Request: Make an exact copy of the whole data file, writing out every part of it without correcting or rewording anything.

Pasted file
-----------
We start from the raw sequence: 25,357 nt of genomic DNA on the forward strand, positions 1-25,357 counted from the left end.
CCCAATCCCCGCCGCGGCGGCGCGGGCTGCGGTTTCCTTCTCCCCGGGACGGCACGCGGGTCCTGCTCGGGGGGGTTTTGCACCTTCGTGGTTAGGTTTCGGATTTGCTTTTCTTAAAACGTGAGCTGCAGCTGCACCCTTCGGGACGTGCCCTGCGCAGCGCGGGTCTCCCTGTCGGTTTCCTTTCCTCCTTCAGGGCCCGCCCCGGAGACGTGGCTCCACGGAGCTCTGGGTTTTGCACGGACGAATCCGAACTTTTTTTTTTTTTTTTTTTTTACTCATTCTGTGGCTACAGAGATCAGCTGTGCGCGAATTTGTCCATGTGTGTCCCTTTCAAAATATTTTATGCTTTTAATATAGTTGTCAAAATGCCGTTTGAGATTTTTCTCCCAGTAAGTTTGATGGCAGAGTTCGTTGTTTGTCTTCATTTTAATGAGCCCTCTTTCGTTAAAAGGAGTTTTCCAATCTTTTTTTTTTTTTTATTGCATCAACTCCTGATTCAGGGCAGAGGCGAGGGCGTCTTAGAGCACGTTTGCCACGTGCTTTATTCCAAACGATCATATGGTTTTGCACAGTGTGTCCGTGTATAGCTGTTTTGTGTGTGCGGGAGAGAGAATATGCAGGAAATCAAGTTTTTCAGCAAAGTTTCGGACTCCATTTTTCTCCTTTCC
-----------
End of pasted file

We start from the raw sequence: 25,357 nt of genomic DNA on the forward strand, positions 1-25,357 counted from the left end.
CCCAATCCCCGCCGCGGCGGCGCGGGCTGCGGTTTCCTTCTCCCCGGGACGGCACGCGGGTCCTGCTCGGGGGGGTTTTGCACCTTCGTGGTTAGGTTTCGGATTTGCTTTTCTTAAAACGTGAGCTGCAGCTGCACCCTTCGGGACGTGCCCTGCGCAGCGCGGGTCTCCCTGTCGGTTTCCTTTCCTCCTTCAGGGCCCGCCCCGGAGACGTGGCTCCACGGAGCTCTGGGTTTTGCACGGACGAATCCGAACTTTTTTTTTTTTTTTTTTTTTACTCATTCTGTGGCTACAGAGATCAGCTGTGCGCGAATTTGTCCATGTGTGTCCCTTTCAAAATATTTTATGCTTTTAATATAGTTGTCAAAATGCCGTTTGAGATTTTTCTCCCAGTAAGTTTGATGGCAGAGTTCGTTGTTTGTCTTCATTTTAATGAGCCCTCTTTCGTTAAAAGGAGTTTTCCAATCTTTTTTTTTTTTTTATTGCATCAACTCCTGATTCAGGGCAGAGGCGAGGGCGTCTTAGAGCACGTTTGCCACGTGCTTTATTCCAAACGATCATATGGTTTTGCACAGTGTGTCCGTGTATAGCTGTTTTGTGTGTGCGGGAGAGAGAATATGCAGGAAATCAAGTTTTTCAGCAAAGTTTCGGACTCCATTTTTCTCCTTTCC